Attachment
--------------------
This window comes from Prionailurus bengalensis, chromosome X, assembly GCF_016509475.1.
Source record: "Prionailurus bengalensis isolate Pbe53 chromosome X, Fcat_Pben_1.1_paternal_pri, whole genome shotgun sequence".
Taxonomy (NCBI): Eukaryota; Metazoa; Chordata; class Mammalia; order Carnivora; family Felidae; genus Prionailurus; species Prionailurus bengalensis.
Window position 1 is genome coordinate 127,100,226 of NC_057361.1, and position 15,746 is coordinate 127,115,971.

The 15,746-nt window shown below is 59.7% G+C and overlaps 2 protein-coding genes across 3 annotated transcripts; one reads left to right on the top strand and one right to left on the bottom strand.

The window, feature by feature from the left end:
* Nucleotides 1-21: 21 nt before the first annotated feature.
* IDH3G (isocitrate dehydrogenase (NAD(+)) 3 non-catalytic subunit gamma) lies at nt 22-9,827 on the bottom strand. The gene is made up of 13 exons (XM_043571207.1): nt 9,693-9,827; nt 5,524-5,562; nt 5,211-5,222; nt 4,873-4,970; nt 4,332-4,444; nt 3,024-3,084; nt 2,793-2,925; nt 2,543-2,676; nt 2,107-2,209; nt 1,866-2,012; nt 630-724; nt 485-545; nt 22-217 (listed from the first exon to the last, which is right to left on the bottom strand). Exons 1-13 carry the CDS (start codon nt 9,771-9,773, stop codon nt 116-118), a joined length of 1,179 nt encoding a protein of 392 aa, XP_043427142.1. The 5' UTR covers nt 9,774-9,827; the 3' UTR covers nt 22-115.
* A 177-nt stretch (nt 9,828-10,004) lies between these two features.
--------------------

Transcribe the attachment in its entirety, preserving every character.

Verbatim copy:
This window comes from Prionailurus bengalensis, chromosome X, assembly GCF_016509475.1.
Source record: "Prionailurus bengalensis isolate Pbe53 chromosome X, Fcat_Pben_1.1_paternal_pri, whole genome shotgun sequence".
Taxonomy (NCBI): Eukaryota; Metazoa; Chordata; class Mammalia; order Carnivora; family Felidae; genus Prionailurus; species Prionailurus bengalensis.
Window position 1 is genome coordinate 127,100,226 of NC_057361.1, and position 15,746 is coordinate 127,115,971.

The 15,746-nt window shown below is 59.7% G+C and overlaps 2 protein-coding genes across 3 annotated transcripts; one reads left to right on the top strand and one right to left on the bottom strand.

The window, feature by feature from the left end:
* Nucleotides 1-21: 21 nt before the first annotated feature.
* IDH3G (isocitrate dehydrogenase (NAD(+)) 3 non-catalytic subunit gamma) lies at nt 22-9,827 on the bottom strand. The gene is made up of 13 exons (XM_043571207.1): nt 9,693-9,827; nt 5,524-5,562; nt 5,211-5,222; nt 4,873-4,970; nt 4,332-4,444; nt 3,024-3,084; nt 2,793-2,925; nt 2,543-2,676; nt 2,107-2,209; nt 1,866-2,012; nt 630-724; nt 485-545; nt 22-217 (listed from the first exon to the last, which is right to left on the bottom strand). Exons 1-13 carry the CDS (start codon nt 9,771-9,773, stop codon nt 116-118), a joined length of 1,179 nt encoding a protein of 392 aa, XP_043427142.1. The 5' UTR covers nt 9,774-9,827; the 3' UTR covers nt 22-115.
* A 177-nt stretch (nt 9,828-10,004) lies between these two features.